My entrance to open was not about textbooks. It was and remains about equity and representation. For most of my life, I have been finding myself in a world that regularly implies and sometimes explicitly states that I do not belong. This has motivated me in multiple ways. It is the reason I wanted to study film because the representation I saw of me as an Afrikan village boy in movies, I could not recognise. It is the reason I pursued media studies and political science as a university student, because I was regularly seeing images of kids that look like me on television while living in New York City, that could be fed for only one dollar a day. It is this same pursuit that drives me when it comes to intellectual endeavour; a fight to not beg for legitimisation from those who do not recognise my being, but a form of elbowing my way into the room and at the table of humanity where I know I belong. In all of these experiences, I have had to sit across people who reviled my presence, some of whom were mentally spitting in my face and could only breath when I’ve left the room.
So, when at the OpenEd19 conference, where I was on the planning committee, a panel with commercial publishers was proposed, I supported the idea. I saw it as a chance to sit across those who I cannot entirely agree with; but perhaps I did not fully grasp the opposition to the panel from the community, because for me again the entry into OpenEd was never about textbooks. Textbooks are an important cause, but they were not my primary issue. This is because I have seen open textbooks that are only open in terms of access but closed in terms of representation and diversity of thought. Some of the same people that were writing expensive textbook are still the same writing free open textbooks. The same persons who were saying Afrika has no culture, no history of innovation in for-profit textbooks, could now say it in an open textbook. The same people who omitted certain persons in their citations when they wrote for profit textbooks are excluding them in the open textbooks.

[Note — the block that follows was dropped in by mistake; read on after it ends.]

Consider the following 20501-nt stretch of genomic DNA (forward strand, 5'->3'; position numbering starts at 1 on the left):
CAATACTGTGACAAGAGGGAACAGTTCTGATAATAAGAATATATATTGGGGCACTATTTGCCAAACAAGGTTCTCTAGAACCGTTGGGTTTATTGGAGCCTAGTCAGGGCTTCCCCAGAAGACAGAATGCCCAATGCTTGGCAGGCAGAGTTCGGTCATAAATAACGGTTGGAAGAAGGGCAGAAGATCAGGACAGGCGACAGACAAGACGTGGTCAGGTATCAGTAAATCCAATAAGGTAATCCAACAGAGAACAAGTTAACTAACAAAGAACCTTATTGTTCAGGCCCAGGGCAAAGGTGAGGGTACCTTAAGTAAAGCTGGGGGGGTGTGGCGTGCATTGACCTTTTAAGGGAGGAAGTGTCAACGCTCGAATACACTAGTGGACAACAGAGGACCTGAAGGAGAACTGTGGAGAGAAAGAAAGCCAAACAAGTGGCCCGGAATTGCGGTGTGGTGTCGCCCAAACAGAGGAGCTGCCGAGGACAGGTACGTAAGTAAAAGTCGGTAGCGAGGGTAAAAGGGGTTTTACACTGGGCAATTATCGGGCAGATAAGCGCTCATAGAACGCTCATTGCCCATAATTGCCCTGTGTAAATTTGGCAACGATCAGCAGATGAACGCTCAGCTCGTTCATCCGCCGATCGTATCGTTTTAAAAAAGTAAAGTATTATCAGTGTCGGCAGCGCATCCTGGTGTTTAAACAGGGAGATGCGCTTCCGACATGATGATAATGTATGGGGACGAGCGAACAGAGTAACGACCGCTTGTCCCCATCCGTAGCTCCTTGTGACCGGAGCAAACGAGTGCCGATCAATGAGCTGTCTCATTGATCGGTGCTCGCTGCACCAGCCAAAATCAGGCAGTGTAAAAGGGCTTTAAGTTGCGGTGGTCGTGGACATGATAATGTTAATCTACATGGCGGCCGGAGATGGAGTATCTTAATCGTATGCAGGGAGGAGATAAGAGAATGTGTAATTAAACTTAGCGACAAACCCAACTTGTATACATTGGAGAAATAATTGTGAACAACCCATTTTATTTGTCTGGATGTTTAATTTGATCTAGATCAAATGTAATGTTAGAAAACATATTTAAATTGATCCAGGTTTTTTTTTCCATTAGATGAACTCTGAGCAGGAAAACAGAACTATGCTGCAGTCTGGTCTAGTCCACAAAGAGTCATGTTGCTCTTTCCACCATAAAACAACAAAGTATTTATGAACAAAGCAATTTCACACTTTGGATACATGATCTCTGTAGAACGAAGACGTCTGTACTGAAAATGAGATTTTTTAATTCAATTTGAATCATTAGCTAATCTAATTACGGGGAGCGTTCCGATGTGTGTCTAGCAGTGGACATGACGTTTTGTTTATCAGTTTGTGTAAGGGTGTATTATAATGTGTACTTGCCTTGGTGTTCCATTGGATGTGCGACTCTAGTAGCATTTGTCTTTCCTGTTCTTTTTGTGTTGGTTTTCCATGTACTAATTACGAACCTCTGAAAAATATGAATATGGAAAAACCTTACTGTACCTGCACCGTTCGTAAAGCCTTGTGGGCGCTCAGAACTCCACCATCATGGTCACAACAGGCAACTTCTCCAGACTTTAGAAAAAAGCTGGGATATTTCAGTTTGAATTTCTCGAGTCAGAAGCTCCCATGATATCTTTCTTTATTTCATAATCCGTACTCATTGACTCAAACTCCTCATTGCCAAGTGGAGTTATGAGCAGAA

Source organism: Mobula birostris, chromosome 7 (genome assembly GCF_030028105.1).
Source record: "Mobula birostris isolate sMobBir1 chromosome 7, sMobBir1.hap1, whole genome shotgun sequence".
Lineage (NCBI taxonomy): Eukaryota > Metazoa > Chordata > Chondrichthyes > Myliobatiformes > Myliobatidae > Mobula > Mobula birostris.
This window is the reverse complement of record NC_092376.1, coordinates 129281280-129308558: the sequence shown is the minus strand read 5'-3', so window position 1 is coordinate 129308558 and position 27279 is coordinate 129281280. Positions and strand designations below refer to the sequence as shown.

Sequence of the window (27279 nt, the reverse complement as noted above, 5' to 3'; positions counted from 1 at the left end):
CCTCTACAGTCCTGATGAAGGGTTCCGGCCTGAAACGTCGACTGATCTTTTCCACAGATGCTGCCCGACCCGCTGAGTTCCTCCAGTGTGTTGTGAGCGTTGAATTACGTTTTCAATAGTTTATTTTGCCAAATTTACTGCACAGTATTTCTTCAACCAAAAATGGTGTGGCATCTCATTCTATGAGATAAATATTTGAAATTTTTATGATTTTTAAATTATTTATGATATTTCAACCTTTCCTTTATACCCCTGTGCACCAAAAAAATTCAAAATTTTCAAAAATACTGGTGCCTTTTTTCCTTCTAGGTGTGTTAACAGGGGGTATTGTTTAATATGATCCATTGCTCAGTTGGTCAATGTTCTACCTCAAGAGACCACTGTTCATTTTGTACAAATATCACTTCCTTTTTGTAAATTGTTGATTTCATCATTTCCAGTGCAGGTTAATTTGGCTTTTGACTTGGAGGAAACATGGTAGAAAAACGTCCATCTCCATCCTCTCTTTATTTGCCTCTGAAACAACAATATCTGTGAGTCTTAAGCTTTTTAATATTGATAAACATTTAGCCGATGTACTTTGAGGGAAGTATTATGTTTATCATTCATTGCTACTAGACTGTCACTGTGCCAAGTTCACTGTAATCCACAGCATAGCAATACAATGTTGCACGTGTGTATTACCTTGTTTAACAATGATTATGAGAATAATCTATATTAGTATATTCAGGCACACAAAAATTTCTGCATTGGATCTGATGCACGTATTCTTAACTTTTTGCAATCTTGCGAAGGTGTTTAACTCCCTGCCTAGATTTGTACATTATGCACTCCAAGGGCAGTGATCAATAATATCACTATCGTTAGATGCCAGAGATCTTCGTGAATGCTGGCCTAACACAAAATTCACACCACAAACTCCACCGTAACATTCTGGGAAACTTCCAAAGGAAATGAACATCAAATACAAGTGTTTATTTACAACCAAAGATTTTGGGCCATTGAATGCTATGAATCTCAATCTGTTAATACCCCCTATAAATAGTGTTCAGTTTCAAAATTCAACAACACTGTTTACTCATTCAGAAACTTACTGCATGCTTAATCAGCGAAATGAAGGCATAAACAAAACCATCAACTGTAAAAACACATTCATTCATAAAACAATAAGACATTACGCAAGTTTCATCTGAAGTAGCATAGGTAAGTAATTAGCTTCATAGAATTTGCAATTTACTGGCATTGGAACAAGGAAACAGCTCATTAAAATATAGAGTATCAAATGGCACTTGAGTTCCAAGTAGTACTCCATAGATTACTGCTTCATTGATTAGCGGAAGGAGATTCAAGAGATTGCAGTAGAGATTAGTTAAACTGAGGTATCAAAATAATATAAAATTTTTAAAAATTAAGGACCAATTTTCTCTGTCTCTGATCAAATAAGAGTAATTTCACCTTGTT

I saw the open education movement of which OER is a part as a response to one of my favourite Afrikan proverb…“until lions have their own historians, the tale of the hunt will always glorify the hunter.” My attraction to the open movement, in summary, 1) was driven by a belief that it will give lions and lionesses the chance to tell their own stories, and have them heard; 2) it was based on the idea that no one person, no one culture has superior knowledge and 3) that human knowledge cannot be complete if it does not include all humans or if some are dehumanised at the expense of some extolling their knowledge structures. I often saw my way of knowing on the margins, and I saw Open as a way to stop the marginalisation.
My experiences with the OpenEd19 conference as a planner made me realise that the gate through which I entered was different from many of the people who I was conversing with. The idea of talking with for-profit publishers for some tantamounted to a betrayal. I respect that perspective. Unfortunately, a lot of the conversation was wrought with too much dehumanisation and personal attacks that it made me question how open some of the people in the open movement are.